Sunday, February 23, 2020

"Confessions" Confessions

I just finished reading Augustine's Confessions. It took me 35 years to finish. No kidding. I bought the book at a used book store in 1985 at the recommendation of a mentor, Mark Corts. I may have started reading the book right away, but I'm sure it was over my head. Much of it is still over my head.

So I have some confessions to make about this book. A classic, it has endured for 1600 years, being called "The Greatest Spiritual Autobiography of All Time." Clearly a worthwhile read.

I confess, first of all, that it took me approximately forever to finish it.
There were many parts of it that I really liked and understood. He expresses his heart with all his doubts and questions. Some parts were repetitive and tedious.

I confess that I wonder how anybody had the time, centuries ago, to write so voluminously.

I confess that I must be lazy. I like to write, but can barely hack out a blog post occasionally--with electronic word processing. Augustine, sure he had fewer distractions, but he had primitive writing tools. Maybe he had a scribe, but even dictating his works would be a major feat.

I confess that finishing Confessions became more about checking it off my list than really gaining wisdom from it. I did gain some wisdom, but mainly I just wanted to get it off my partially-read list.

I confess that I remember very little of it, especially the parts that I read decades ago. But it still counts. I did read it, whether I remember it or not.

I confess great admiration for Augustine. He boldly expressed his struggles, doubts, ideas, and insights. He left a great legacy of Christian thought, and he has shaped Western thinking more than we realize.

I confess that I wish I were more dedicated to writing. Nothing endures like writing. Through writing we can communicate directly into the ages. I confess that I hope that I have something worth communicating to someone else, today or tomorrow.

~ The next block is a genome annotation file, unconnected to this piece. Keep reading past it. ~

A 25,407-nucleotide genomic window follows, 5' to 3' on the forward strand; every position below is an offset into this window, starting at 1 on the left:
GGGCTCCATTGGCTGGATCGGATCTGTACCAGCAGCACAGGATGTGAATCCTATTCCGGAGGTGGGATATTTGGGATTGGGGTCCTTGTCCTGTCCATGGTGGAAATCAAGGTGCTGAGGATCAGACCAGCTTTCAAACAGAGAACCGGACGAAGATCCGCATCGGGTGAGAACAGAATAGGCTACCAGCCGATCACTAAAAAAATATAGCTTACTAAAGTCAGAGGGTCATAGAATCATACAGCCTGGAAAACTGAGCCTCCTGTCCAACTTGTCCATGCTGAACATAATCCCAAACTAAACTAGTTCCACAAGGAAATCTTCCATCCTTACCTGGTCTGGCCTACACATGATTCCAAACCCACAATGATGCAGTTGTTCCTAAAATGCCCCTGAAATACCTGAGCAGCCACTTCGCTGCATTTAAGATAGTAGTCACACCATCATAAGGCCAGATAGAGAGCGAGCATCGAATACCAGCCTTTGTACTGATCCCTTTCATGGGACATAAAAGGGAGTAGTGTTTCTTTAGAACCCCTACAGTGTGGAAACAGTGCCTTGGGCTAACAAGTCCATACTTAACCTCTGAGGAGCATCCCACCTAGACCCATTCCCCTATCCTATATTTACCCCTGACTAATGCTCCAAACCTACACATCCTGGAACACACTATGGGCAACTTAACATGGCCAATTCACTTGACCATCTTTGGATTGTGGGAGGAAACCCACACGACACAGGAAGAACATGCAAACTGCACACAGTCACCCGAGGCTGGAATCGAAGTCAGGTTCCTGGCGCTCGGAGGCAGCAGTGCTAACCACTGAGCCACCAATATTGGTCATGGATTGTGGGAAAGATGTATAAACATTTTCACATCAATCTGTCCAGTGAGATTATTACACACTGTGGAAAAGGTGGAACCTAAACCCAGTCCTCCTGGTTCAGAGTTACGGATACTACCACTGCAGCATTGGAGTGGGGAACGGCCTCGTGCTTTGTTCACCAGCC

But I doubt that I'll ever have a species of grass named after me.

Thursday, February 20, 2020

Twenty Amazing Years

As our church celebrates its twentieth anniversary this Sunday, nostalgia pulls at my heart.
So much has changed in 20 years.

My heart is softer. I cry a lot more these days.
My children have grown and married, fully embracing adulthood.
Stokesdale is growing. There are many more homes and neighborhoods in our community.
While people are more digitally connected, many feel more relationally isolated.
The good news about Jesus still hits us right where we live, bringing us wholeness and well-being.
More people are more anxious. The good news is really good news for the anxious.
Anxiety plagues younger and younger people.
Technology has grown exponentially, and it is changing our lives more than we expected.
There are lots of new buildings, new roads, new businesses, new schools, new parks and trails.
Stokesdale has more than doubled its number of stoplights (from 2 to 5).
I count four new shopping centers in the NW Guilford area.
We moved to new house in Stokesdale.
Little pine trees along the road now tower over fields and highways.
Stokesdale now has a new town hall and town park.
Churches in the community work together more closely than ever.
Genuine love in the church lets people experience God's presence.
Worship music breaks through all the clutter of a hurried life, bringing us into Jesus' presence.
I really need reading glasses now.
I don't feel like I have to fix the world any more.
I believe that Jesus transforms us when we surrender to him.
I can trust him more now to use imperfect people (like me and you) for profound purposes.
I can now let go of a lot of attitudes and preferences that I thought defined me.
God is building his kingdom, and it's fun to step back and marvel at all he has done.